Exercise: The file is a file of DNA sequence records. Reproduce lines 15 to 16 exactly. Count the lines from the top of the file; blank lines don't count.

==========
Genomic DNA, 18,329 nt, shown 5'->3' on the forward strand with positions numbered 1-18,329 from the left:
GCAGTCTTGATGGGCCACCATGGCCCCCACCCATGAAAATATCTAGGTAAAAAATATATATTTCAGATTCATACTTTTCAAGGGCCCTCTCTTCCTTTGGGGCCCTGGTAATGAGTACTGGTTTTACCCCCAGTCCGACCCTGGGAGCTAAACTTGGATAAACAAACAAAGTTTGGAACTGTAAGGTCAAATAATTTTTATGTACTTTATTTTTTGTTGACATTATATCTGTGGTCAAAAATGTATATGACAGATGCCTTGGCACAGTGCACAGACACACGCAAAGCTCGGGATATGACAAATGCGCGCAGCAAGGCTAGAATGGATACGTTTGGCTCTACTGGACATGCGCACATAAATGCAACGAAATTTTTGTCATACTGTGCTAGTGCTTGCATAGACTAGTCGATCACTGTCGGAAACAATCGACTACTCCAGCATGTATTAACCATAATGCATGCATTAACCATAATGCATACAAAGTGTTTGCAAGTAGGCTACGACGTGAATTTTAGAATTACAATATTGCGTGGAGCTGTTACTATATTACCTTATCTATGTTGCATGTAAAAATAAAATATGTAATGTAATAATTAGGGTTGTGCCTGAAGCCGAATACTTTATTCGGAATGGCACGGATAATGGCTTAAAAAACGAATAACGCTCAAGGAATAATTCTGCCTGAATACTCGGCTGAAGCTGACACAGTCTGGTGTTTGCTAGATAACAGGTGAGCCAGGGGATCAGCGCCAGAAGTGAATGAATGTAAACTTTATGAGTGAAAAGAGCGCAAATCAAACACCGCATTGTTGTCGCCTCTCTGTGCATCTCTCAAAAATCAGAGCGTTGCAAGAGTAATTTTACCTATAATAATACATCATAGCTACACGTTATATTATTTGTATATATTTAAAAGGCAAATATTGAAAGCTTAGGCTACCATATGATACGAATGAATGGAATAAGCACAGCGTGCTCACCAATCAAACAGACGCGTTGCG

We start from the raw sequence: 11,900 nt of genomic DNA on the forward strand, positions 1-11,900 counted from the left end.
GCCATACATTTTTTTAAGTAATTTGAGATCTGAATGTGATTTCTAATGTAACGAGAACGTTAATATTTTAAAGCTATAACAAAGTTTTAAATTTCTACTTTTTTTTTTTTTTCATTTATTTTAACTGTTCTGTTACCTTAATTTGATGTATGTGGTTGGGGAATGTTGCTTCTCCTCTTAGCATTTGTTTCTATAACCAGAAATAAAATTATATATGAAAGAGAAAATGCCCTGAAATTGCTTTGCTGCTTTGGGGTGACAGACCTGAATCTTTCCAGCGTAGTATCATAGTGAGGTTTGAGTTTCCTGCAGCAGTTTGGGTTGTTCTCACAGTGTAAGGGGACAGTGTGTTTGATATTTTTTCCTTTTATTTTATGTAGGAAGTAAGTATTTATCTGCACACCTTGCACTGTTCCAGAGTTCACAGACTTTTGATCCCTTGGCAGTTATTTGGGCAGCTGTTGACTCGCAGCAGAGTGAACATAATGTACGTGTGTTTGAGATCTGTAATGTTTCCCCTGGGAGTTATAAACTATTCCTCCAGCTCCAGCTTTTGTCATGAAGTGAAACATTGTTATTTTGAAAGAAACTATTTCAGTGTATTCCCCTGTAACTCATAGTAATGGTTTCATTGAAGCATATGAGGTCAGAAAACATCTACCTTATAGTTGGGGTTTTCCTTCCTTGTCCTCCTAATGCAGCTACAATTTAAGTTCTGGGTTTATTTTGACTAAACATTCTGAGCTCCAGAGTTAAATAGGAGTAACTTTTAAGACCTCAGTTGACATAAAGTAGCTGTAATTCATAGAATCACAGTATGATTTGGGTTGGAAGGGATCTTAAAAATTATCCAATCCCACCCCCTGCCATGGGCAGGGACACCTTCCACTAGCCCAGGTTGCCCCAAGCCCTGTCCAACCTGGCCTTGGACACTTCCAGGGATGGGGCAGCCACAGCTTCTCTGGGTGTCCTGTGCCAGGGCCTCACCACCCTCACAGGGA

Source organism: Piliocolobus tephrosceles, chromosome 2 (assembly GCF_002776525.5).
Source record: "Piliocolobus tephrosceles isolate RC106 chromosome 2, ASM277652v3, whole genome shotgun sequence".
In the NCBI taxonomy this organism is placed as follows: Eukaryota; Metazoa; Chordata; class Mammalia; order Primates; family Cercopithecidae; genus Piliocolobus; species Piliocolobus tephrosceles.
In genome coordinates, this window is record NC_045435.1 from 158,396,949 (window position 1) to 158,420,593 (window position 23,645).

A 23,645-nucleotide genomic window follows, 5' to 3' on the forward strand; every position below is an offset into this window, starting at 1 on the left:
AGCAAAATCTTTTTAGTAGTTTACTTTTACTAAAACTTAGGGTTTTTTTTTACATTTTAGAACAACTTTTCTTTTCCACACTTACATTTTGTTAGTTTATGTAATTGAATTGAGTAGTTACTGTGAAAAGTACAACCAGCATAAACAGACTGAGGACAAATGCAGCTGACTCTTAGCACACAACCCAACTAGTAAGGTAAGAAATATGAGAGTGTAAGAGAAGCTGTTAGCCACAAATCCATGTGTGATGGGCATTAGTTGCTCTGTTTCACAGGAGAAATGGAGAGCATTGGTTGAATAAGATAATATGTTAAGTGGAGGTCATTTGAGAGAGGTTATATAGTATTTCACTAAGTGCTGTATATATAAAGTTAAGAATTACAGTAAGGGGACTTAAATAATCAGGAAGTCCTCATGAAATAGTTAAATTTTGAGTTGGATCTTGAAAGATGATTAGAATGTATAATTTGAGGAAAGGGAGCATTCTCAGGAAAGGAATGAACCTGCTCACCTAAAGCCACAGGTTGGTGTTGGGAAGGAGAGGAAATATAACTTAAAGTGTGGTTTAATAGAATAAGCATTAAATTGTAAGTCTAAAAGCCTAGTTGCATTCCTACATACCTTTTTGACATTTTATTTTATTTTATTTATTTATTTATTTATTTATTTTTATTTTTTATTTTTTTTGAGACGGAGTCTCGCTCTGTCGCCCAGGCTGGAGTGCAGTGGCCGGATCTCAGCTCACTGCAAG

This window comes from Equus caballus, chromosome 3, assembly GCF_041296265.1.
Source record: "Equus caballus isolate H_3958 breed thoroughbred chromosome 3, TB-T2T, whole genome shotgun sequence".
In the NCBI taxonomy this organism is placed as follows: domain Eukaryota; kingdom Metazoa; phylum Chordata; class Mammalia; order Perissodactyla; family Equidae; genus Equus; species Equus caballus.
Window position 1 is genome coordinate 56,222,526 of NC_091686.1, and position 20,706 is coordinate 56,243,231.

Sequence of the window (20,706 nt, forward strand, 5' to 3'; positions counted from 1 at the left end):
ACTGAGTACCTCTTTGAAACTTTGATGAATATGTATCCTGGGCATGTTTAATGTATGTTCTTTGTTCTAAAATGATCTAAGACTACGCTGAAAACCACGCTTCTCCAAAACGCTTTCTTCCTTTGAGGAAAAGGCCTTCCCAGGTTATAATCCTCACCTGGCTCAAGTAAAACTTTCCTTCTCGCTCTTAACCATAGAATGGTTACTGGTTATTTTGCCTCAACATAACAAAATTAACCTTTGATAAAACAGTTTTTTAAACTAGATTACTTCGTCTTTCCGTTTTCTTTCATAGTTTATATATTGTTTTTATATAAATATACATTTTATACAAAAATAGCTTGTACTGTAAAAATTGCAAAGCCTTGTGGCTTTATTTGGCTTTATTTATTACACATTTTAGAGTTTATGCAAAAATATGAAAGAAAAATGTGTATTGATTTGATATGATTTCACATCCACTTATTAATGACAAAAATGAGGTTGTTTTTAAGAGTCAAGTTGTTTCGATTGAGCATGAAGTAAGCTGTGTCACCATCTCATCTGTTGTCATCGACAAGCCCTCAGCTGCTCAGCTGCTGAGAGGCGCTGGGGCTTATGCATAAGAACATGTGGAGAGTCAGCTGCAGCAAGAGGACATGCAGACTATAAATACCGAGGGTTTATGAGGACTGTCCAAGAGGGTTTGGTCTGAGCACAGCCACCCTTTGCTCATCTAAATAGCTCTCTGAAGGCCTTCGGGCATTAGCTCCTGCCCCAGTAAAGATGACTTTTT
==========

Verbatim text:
Sequence of the window (20,706 nt, forward strand, 5' to 3'; positions counted from 1 at the left end):
ACTGAGTACCTCTTTGAAACTTTGATGAATATGTATCCTGGGCATGTTTAATGTATGTTCTTTGTTCTAAAATGATCTAAGACTACGCTGAAAACCACGCTTCTCCAAAACGCTTTCTTCCTTTGAGGAAAAGGCCTTCCCAGGTTATAATCCTCACCTGGCTCAAGTAAAACTTTCCTTCTCGCTCTTAACCATAGAATGGTTACTGGTTATTTTGCCTCAACATAACAAAATTAACCTTTGATAAAACAGTTTTTTAAACTAGATTACTTCGTCTTTCCGTTTTCTTTCATAGTTTATATATTGTTTTTATATAAATATACATTTTATACAAAAATAGCTTGTACTGTAAAAATTGCAAAGCCTTGTGGCTTTATTTGGCTTTATTTATTACACATTTTAGAGTTTATGCAAAAATATGAAAGAAAAATGTGTATTGATTTGATATGATTTCACATCCACTTATTAATGACAAAAATGAGGTTGTTTTTAAGAGTCAAGTTGTTTCGATTGAGCATGAAGTAAGCTGTGTCACCATCTCATCTGTTGTCATCGACAAGCCCTCAGCTGCTCAGCTGCTGAGAGGCGCTGGGGCTTATGCATAAGAACATGTGGAGAGTCAGCTGCAGCAAGAGGACATGCAGACTATAAATACCGAGGGTTTATGAGGACTGTCCAAGAGGGTTTGGTCTGAGCACAGCCACCCTTTGCTCATCTAAATAGCTCTCTGAAGGCCTTCGGGCATTAGCTCCTGCCCCAGTAAAGATGACTTTTT